Breathing Exercises



Here's a guide to apply what you've learned through breathing exercises. 

Click here for general breathing tips 

Lower Torso to Upper Torso

Before getting into more complicated breathing exercises, check to make sure your breathing movements are working together correctly. This is best done standing.

1. Place your right hand on your lower abdomen, over your bellybutton.

2. Place your left hand on your chest, right below your collarbone.

3. Inhale slowly. You should feel expansion against your right hand on the lower abdomen first. As your lungs fill, you should also feel an small, involuntary upward movement in your chest. Don't actively try to make your upper torso move; it will do it on its own.

4. Exhale slowly. The reverse movements from the inhalation should occur. With your left hand you'll feel your chest move slightly down (remembering this is also involuntary) followed by your abdominal wall contracting under your right hand.

5. Repeat several times, both through the mouth and through the nose. 


Building Lung Capacity

1. Inhale slowly, as with the previous exercise. Fill up your lungs as much as you can.

2. As you inhale, raise your arms over your head, interlocking your thumbs and fingers pointing to the ceiling. Hold the breath for 3 seconds in this position.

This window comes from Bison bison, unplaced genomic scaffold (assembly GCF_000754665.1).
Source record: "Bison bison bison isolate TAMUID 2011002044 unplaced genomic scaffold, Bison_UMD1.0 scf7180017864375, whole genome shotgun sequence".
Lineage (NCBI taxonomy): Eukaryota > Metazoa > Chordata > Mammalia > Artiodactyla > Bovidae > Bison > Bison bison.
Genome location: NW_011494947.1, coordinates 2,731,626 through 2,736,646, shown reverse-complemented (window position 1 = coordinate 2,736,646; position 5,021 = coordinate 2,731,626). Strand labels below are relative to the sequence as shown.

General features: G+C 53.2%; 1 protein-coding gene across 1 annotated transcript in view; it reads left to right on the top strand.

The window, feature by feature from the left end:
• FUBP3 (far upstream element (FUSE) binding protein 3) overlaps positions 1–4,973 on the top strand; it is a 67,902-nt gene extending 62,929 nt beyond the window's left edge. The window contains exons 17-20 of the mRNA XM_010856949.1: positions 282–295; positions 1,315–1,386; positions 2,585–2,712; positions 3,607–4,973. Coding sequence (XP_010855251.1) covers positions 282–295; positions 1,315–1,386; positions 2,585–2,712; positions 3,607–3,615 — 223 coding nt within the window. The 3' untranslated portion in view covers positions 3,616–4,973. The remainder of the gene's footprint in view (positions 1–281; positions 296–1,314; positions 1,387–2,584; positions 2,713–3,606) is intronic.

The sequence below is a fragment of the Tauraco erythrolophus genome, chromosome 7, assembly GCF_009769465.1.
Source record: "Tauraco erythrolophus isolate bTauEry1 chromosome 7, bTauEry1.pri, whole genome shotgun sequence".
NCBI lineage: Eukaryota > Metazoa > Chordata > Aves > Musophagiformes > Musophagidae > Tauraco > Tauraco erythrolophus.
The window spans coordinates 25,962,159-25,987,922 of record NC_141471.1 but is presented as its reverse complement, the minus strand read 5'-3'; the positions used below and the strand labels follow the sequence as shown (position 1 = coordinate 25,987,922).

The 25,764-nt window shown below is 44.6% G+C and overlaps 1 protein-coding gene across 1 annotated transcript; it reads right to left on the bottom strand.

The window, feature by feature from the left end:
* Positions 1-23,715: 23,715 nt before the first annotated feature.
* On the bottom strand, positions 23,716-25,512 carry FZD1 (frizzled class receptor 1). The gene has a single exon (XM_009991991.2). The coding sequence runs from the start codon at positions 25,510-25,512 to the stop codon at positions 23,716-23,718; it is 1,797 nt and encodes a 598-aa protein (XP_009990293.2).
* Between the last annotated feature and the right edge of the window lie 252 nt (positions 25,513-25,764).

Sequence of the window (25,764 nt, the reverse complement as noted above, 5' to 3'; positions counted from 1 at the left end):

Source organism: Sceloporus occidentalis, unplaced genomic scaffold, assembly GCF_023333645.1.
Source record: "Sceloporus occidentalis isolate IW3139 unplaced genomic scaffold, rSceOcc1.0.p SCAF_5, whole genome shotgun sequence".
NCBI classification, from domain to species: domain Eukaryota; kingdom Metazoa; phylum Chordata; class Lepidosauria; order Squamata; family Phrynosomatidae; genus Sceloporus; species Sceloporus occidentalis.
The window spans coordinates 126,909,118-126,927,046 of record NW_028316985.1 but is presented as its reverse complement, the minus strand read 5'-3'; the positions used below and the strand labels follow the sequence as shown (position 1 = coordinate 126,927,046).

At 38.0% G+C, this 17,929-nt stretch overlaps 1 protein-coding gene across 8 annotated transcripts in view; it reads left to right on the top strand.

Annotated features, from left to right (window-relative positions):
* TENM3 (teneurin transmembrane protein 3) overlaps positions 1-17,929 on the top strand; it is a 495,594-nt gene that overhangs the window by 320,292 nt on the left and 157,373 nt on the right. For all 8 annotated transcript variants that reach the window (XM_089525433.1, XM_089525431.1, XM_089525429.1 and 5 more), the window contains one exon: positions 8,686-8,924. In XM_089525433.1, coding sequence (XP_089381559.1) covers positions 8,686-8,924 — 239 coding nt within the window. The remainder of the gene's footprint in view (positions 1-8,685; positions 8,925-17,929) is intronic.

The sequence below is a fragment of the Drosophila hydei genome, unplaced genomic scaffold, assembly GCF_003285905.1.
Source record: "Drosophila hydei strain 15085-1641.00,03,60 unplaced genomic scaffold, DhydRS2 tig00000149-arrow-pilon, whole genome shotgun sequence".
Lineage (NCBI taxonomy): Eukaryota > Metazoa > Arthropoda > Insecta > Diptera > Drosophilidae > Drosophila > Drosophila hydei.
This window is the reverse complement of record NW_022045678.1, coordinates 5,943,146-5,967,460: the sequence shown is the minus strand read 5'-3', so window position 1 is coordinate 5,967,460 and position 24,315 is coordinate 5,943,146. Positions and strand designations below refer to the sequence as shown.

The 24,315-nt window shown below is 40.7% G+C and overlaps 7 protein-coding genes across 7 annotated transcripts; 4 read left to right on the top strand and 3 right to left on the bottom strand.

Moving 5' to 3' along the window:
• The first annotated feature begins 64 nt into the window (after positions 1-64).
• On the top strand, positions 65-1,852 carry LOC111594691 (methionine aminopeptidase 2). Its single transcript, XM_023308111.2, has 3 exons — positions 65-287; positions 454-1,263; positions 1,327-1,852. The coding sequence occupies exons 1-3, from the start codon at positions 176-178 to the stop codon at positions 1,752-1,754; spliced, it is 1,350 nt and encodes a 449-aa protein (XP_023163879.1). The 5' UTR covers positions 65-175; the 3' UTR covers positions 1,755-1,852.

3. Take in 2-3 sips of air on top of what you're holding. Hold for 3 more seconds. You may have to build up to this amount of air sips or seconds holding the breath over time. It won't be comfortable, but listen to your body so you don't pass out.

4. Exhale, and with the exhalation lower your arms to your side. 


Breathing with Beats

This is one of the breathing exercises I did with the University of Houston Wind Ensemble, whose director at the time got the idea from Chicago Symphony E-flat clarinetist Bruce Yeh.

1. Set your metronome to around 100 beats per minute.

2. Extend you right arm in front of you, with your palm facing your mouth.

3. Inhale and bring your palm to your face evenly over 4 beats. By the downbeat of beat 2 you should be a quarter of the way there, by the downbeat of beat 3 you should be halfway there etc. This gives you a visual aide.

4. Turn your air around from inhale to exhale and change your hand's direction at the same time. Bring your hand away from you evenly over 4 beats.

5. Repeat several times. 

Also try:

In for 2, out for 4

In for 1, out for 4

In for 2, out for 8

In for 1, out for 8

In for 1, out for 4, relax for 1, in for 1, out for 4



The combinations are endless, and you can adapt them to your needs. 

Breathing with Beats, Extended

1. Set your metronome to 60 beats per minute

2. Using the same hand motions, inhale for 1 beat and exhale for 1 beat

3. Do this continuously 8 times and see how many repetitions you can build up over time. Remember to maintain a balanced posture and efficient breathing.

I've seen people get close to passing out with this, so if you feel lightheaded, stop! You will build capacity and endurance through working on these exercises on a regular basis, not by pushing yourself farther than you're capable the first time.

Now apply these breathing exercises to your playing!